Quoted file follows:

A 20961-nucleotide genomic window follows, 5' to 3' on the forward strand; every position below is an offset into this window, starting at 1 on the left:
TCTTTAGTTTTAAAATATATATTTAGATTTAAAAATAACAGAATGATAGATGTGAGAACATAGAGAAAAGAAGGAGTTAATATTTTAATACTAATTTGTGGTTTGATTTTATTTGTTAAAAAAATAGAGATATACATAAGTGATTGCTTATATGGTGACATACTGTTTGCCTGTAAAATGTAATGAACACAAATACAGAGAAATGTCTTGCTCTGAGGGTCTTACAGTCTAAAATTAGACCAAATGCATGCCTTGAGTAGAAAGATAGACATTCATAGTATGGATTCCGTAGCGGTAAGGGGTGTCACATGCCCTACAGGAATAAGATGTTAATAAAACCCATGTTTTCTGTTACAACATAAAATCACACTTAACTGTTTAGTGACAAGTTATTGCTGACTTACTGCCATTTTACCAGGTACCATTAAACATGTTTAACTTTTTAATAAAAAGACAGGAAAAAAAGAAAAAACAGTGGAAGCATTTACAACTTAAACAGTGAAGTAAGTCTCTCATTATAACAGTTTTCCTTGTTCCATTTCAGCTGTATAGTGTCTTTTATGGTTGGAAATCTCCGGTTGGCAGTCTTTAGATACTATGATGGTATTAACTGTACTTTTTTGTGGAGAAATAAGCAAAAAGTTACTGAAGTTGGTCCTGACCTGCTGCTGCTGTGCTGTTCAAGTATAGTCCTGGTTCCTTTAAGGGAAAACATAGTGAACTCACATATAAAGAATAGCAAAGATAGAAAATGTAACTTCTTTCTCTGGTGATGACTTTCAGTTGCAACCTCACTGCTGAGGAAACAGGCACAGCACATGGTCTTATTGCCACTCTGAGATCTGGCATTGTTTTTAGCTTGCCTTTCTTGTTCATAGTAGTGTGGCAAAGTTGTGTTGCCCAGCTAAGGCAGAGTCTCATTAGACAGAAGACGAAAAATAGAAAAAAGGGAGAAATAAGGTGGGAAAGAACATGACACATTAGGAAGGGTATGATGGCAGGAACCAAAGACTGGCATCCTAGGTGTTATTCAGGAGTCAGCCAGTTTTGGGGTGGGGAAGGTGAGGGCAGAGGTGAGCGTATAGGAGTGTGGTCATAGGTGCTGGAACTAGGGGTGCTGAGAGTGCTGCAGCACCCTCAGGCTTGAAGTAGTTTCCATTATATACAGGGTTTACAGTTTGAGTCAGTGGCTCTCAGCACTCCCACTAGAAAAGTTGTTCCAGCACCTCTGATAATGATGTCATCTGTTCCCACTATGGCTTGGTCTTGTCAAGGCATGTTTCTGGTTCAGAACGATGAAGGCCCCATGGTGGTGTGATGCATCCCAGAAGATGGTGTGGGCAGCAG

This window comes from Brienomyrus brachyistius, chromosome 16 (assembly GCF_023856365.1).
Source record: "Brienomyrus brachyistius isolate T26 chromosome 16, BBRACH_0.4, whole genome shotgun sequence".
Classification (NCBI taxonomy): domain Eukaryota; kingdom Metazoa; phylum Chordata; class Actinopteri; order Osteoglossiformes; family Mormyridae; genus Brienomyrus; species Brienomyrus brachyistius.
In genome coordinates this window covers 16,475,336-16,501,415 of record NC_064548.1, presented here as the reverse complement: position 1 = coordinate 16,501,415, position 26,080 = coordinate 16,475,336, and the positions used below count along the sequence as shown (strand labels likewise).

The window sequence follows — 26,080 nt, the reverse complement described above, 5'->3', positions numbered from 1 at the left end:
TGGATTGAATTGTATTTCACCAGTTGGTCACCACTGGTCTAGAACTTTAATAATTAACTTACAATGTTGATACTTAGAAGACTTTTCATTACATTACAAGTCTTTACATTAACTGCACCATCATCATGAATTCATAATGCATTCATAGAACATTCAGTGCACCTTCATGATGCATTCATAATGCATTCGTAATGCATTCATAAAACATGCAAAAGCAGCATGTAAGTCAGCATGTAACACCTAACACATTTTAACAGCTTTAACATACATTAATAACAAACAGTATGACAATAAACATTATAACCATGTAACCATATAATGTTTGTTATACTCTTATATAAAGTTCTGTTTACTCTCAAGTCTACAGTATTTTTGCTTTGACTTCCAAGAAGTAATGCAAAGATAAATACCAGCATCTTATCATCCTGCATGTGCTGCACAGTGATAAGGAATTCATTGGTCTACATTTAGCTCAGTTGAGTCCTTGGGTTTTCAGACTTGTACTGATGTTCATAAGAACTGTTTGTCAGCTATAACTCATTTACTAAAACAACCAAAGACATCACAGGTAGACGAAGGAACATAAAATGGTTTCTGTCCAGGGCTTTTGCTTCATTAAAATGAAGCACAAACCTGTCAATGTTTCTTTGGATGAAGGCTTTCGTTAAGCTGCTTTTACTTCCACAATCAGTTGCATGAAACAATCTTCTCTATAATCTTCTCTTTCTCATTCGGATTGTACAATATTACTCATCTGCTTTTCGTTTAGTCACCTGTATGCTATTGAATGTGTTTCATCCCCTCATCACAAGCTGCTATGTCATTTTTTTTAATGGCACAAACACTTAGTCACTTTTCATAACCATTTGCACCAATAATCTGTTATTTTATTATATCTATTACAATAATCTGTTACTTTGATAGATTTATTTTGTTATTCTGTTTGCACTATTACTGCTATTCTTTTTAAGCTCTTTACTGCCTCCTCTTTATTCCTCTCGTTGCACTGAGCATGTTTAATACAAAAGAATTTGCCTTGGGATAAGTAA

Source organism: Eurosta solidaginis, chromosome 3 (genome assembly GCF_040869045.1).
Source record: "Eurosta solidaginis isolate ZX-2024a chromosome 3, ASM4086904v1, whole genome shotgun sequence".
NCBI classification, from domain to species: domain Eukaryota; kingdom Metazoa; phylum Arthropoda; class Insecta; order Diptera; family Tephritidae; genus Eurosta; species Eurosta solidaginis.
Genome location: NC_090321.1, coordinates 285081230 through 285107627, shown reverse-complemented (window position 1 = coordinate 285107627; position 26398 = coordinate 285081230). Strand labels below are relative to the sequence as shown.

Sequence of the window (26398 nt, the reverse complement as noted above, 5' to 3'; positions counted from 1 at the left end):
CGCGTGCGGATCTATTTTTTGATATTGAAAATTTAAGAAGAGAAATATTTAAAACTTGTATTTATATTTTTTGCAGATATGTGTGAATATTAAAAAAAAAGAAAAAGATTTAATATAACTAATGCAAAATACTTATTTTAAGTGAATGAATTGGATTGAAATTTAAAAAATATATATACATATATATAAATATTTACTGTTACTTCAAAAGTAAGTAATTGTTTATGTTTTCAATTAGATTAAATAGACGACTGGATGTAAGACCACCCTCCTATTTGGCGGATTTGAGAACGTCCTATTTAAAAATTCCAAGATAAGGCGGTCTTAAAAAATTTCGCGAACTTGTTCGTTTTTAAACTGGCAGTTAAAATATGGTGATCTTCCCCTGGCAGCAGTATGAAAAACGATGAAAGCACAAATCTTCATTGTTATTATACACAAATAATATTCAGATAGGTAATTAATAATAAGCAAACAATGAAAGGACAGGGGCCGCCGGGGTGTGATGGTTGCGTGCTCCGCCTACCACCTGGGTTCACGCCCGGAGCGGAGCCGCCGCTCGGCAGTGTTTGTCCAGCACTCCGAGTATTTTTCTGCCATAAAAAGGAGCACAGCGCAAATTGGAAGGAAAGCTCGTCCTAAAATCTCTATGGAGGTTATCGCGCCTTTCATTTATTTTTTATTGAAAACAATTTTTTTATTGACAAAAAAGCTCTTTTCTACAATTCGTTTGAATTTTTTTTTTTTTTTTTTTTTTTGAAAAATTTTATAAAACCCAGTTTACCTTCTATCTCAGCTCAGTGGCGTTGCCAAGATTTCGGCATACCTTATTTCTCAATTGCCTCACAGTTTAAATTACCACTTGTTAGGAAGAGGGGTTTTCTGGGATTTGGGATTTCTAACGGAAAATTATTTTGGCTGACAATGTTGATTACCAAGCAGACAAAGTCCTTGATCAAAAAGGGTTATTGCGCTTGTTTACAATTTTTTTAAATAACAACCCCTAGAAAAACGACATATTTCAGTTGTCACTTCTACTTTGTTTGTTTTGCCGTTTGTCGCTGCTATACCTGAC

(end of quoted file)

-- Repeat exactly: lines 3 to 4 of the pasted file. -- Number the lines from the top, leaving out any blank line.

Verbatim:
This window comes from Brienomyrus brachyistius, chromosome 16 (assembly GCF_023856365.1).
Source record: "Brienomyrus brachyistius isolate T26 chromosome 16, BBRACH_0.4, whole genome shotgun sequence".